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The Health Insurance Portability and Accountability Act (HIPPA) is a U.S. federal law that requires medical practices to protect the privacy of your health information.
The HIPAA Privacy Rule protects all "individually identifiable health information" an organization holds or transmits, no matter the format.
Concurrently, the HIPAA Security Rule outlines specific administrative, physical, and technical safeguards an organization must implement to protect the integrity, confidentiality, and availability of health information.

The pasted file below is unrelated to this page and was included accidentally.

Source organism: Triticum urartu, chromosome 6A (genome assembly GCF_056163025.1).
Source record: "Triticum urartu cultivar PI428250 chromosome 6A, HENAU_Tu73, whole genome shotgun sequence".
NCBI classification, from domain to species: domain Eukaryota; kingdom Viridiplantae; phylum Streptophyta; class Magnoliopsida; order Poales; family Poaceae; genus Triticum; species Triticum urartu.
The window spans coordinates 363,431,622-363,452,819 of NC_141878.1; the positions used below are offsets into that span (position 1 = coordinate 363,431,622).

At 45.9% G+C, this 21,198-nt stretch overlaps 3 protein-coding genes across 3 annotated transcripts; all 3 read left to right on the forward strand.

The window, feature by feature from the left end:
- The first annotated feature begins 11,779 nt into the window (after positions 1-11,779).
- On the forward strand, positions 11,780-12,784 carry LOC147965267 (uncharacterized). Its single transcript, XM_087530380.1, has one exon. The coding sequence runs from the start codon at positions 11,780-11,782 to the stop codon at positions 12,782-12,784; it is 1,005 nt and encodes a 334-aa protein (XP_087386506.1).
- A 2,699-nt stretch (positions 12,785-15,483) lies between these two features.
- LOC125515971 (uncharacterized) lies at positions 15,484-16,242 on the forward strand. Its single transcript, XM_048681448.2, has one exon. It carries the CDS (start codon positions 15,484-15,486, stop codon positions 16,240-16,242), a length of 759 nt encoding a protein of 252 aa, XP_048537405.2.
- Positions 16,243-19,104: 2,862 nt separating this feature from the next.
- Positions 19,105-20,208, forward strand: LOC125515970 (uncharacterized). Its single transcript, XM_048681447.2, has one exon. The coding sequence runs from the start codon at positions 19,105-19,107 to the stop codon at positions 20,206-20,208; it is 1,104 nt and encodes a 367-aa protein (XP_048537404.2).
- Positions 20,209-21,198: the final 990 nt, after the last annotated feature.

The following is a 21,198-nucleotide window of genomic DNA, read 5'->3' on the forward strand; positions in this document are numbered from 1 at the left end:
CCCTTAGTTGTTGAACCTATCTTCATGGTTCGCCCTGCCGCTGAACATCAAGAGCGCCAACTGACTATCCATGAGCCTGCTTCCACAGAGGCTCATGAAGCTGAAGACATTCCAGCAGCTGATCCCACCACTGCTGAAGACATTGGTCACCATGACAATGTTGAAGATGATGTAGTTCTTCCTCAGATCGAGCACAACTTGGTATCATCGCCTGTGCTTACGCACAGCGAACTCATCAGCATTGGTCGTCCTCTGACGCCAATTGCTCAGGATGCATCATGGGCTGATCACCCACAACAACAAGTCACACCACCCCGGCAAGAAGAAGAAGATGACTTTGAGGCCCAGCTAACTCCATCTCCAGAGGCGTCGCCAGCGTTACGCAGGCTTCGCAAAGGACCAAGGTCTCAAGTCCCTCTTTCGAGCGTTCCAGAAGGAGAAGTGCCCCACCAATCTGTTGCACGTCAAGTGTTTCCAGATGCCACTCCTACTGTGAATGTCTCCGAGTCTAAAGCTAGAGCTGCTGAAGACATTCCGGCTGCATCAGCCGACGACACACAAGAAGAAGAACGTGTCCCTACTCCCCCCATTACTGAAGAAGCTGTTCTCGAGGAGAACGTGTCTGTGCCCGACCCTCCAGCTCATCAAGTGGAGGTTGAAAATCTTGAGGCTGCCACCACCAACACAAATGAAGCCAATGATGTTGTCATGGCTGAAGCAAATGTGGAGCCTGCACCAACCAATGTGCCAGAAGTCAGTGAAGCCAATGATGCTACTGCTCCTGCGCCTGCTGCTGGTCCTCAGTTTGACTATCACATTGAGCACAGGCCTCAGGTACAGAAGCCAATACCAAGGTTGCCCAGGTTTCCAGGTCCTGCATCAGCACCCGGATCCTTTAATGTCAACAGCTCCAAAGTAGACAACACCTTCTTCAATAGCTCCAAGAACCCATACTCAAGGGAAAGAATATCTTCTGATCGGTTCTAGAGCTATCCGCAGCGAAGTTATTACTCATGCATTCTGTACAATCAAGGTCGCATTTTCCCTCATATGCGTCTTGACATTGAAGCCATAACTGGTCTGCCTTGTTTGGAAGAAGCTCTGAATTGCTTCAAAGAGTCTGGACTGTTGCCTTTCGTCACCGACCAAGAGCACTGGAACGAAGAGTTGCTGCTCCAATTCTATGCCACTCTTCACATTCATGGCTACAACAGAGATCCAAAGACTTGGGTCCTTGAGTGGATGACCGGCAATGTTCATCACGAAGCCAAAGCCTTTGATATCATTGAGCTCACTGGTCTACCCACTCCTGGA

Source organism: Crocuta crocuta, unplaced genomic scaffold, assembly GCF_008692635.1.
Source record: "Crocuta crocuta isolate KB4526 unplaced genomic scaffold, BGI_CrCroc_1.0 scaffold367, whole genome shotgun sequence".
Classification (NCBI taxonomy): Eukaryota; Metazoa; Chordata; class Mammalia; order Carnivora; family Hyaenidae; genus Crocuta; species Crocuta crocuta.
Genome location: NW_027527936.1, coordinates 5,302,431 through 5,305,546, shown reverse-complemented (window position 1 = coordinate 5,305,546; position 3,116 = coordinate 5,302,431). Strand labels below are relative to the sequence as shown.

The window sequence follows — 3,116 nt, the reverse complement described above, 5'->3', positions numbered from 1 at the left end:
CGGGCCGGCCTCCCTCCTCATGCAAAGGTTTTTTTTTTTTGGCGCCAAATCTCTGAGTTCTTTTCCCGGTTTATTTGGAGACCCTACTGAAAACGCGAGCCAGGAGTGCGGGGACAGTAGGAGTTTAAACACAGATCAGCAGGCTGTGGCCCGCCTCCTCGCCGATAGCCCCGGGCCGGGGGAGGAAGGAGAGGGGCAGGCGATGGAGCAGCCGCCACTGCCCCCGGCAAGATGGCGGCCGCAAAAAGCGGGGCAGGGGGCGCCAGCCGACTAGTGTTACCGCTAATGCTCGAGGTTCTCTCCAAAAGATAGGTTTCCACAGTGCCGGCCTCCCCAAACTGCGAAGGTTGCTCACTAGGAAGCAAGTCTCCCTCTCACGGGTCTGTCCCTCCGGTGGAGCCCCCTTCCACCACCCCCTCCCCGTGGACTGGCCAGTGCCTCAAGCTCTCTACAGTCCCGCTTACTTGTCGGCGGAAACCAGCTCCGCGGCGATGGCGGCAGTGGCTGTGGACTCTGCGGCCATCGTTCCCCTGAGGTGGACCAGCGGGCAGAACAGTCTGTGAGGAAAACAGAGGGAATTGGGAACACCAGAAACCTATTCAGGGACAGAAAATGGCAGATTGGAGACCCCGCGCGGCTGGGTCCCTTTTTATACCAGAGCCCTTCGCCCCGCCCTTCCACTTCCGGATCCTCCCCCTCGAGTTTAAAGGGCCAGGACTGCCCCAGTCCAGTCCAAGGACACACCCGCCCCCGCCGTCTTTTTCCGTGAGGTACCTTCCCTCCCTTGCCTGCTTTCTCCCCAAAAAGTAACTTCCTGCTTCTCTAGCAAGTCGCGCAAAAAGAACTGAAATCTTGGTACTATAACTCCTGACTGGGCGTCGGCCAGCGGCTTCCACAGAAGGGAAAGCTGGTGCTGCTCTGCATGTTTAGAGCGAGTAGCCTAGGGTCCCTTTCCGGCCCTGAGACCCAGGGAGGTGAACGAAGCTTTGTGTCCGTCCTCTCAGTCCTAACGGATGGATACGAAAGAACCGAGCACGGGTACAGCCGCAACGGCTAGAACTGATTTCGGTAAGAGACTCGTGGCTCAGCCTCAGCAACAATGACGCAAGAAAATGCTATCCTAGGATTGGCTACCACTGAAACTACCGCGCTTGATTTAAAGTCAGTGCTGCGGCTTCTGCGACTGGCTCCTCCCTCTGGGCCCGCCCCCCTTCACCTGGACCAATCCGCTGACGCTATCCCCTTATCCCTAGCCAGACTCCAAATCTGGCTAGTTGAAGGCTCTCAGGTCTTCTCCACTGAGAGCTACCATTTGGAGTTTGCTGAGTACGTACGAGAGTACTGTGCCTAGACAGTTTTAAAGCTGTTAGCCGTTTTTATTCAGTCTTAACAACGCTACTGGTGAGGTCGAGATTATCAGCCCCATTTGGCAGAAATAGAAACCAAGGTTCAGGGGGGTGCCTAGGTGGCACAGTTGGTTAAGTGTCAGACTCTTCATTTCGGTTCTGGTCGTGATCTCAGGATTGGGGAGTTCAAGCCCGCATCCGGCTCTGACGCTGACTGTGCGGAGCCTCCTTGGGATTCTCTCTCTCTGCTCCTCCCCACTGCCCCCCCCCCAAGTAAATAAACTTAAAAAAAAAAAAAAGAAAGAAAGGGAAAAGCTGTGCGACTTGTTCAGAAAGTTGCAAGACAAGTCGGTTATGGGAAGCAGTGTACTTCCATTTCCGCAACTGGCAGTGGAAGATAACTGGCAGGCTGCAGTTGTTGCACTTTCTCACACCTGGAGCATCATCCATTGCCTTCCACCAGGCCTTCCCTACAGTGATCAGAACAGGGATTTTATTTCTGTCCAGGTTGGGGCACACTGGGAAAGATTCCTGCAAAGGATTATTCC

HIPAA established privacy standards that protect patients’ medical records, as well as health information provided to insurance plans, doctors, hospitals, and other healthcare providers.
HIPAA protects health insurance coverage for workers and their families when they change or lose their jobs. It also established national standards for electronic health care transactions, plus national identifiers for providers, health insurance plans, and employers.
The Department of Health and Human Services (HHS) provides guidance and detailed information about HIPAA rules, regulations, and compliance.